By Novar Caine
We are constantly being told that Indonesians, most of whom are Muslim, practice a “moderate” brand of Islam, that they have little time for notions of extremism that have beset the country and are career- and family focused.
There’s about 240 million people in this country, and somewhere around 80 percent of them are Muslim. So if the majority of them are peaceful moderates, that’s reassuring, especially when groups exist, militant or political, that seek to Islamify Indonesia to the extent that its laws are based on sharia, as in Aceh, where so-called morality police patrol to ensure skirts are the right length and legislation has been passed (though not as yet enacted) that permits stoning for offences including adultery.
Does the rest of the vast country wish to have the same level of authoritarian control? No, we are firmly told by people from Java to Bali to Sumatra and in many other parts. It’s a view not upheld by the results of a poll released this week that show Indonesia’s Muslim youth is, in fact, conservative.
The study, carried out by the Indonesian Survey Institute and Goethe Institute, also revealed a peculiarity, in that young Muslims may hold conservative Islamic values but they are not exactly practicing members of their faith.
Less than two-thirds said they did not perform the required five daily prayers, only around 40 percent fasted during the holy month of Rahadhan and just over 10 percent understood the Koran.
The apparent dichotomy appears to suggest these youngsters (aged 15 to 25) tell people – pollsters in this case – what they think they should hear: what their religious-grounded upbringing insists, their conscience tells them, they have to say. All the while themselves turning a blind eye to their faith and getting on with whatever it is they do – Facebooking, cinema-going and generally hanging out, we assume.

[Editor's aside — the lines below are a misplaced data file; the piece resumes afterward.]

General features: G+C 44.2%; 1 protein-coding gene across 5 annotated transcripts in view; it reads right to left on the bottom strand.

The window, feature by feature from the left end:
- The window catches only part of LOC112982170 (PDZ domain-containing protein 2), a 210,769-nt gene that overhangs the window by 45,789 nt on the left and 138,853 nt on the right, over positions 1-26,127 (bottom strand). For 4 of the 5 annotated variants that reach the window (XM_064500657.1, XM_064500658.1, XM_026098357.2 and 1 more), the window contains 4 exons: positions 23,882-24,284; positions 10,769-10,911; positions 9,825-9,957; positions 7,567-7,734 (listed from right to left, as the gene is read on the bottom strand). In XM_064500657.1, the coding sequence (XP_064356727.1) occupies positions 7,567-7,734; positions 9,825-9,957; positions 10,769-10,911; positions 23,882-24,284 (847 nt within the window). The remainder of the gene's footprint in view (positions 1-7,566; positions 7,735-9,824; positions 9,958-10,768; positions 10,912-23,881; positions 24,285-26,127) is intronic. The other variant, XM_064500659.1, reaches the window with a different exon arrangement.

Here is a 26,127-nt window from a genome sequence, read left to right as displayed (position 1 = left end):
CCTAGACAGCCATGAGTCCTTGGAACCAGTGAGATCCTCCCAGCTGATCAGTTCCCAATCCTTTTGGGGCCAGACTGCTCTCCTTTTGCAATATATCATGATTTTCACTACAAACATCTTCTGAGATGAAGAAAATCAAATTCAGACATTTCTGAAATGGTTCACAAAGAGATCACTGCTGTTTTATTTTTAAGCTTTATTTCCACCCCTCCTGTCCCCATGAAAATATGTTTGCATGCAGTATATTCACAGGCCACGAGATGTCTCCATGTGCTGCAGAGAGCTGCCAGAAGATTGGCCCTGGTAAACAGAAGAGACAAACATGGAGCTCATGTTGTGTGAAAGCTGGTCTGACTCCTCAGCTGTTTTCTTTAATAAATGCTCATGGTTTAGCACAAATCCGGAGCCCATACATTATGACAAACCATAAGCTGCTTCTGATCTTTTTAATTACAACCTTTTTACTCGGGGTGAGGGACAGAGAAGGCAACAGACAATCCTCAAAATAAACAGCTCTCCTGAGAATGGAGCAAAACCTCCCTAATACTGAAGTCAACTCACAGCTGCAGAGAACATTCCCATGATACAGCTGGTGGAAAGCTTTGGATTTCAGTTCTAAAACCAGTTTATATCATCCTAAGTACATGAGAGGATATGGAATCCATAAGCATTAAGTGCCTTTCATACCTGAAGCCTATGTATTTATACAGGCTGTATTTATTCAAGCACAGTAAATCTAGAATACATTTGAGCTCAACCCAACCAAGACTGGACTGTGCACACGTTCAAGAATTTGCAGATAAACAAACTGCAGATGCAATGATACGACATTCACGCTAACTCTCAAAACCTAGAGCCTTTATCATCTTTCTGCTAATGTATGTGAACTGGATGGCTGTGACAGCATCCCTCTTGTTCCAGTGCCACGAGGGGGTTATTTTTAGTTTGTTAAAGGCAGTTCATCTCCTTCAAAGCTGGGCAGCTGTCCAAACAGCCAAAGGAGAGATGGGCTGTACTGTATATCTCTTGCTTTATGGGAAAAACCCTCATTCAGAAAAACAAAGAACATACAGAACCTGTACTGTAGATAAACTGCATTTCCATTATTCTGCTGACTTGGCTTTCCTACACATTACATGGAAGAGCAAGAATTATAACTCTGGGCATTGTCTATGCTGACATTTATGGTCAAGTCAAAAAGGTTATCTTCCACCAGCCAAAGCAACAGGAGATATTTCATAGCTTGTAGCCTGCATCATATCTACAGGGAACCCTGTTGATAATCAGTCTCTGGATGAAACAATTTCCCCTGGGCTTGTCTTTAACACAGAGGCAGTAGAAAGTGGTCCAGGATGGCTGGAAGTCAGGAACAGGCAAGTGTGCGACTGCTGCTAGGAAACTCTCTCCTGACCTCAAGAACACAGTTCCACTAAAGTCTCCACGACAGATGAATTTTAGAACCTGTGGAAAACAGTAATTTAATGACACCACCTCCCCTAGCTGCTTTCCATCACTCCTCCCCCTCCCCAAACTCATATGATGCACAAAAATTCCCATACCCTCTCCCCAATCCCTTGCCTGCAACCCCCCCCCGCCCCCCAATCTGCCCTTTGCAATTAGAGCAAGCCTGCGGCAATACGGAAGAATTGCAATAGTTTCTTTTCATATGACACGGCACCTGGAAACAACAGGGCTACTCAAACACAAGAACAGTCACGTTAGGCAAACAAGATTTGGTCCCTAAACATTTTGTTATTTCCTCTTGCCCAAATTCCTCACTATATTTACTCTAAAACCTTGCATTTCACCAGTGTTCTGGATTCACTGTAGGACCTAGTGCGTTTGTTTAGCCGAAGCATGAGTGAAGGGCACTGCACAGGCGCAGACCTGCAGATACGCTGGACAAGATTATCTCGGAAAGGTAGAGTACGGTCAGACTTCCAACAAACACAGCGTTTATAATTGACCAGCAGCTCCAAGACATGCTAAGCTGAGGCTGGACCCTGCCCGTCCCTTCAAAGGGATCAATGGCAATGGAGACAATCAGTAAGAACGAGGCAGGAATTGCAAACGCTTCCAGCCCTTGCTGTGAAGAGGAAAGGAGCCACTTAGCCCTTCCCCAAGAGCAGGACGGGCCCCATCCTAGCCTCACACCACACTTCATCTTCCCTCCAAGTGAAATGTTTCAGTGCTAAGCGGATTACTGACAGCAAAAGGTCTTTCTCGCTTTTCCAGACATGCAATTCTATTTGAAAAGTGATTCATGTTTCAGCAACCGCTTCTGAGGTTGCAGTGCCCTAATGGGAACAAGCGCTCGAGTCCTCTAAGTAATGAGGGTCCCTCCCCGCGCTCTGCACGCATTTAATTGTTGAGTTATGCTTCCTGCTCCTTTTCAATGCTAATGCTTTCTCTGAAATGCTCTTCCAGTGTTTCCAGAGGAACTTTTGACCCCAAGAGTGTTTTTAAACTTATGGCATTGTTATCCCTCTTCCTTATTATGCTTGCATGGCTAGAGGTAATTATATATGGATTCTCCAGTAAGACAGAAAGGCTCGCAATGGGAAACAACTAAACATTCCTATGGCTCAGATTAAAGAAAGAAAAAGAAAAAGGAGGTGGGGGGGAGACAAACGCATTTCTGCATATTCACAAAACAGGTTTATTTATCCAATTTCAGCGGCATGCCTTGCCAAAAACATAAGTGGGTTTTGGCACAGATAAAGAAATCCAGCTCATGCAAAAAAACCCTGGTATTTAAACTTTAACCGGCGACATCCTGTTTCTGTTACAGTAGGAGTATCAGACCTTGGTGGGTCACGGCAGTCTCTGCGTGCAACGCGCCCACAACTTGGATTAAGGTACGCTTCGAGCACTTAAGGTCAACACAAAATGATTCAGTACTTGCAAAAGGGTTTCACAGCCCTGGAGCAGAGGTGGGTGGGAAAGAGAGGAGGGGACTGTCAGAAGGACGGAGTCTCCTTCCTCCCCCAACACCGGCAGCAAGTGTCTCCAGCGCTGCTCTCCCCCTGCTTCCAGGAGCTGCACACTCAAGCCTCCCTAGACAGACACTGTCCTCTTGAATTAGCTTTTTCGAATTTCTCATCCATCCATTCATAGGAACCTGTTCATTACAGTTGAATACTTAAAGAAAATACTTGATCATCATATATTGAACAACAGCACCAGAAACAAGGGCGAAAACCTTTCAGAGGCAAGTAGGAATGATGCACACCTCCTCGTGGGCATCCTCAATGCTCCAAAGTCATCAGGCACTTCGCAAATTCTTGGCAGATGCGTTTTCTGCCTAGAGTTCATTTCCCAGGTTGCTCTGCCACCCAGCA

The survey found that almost all 1,496 respondents (98 percent) said they did not agree with sex before marriage; nearly everyone (99 percent) condemned homosexuality; and an overwhelming majority (89 percent) said they did not or would not consume alcohol.
The stark disparity in the responses – that they base their opinions in faith while neither practicing that belief nor fully comprehending it – means it cannot be taken as a real weathervane of public opinion. And indeed, with people of such formative age, extracting answers on emotive subjects often results in respondents relying on what they have learned or heard rather than opinions they have actually formed or believe.
The institutions that carried out this survey, last November, should follow it up with a further poll of people double the age – those who have strong personal beliefs and are mature and growingly influential in their respective areas.
A proper slice of public opinion is required to counteract the hysteria too frequently heard from Islamic groups who seek to act in everyone’s interest, when we know the opposite is true. When the Islamic Defenders’ Front trashes bars because it doesn’t like people drinking, and then says it’s doing so to protect the religion of most of their fellow citizens, it is essential to have true data from Indonesians that says otherwise – that they’re not bothered about people having a good time in a bar; that what really troubles them are the actions of a rabid group of hardliners who only end up causing real harm to the country.
And along with that, it would be really useful to conduct a survey among the nation’s religious leaders, from village level right up to national, to gauge their opinions on what radicalism is doing to Indonesia and what – exactly – their stance is.
Surveys can be an important indicator of opinion and mood, but only when, in critical matters, an appropriate sector of the population is asked the questions.
We need to know a lot more about what the adult people of Indonesia are thinking.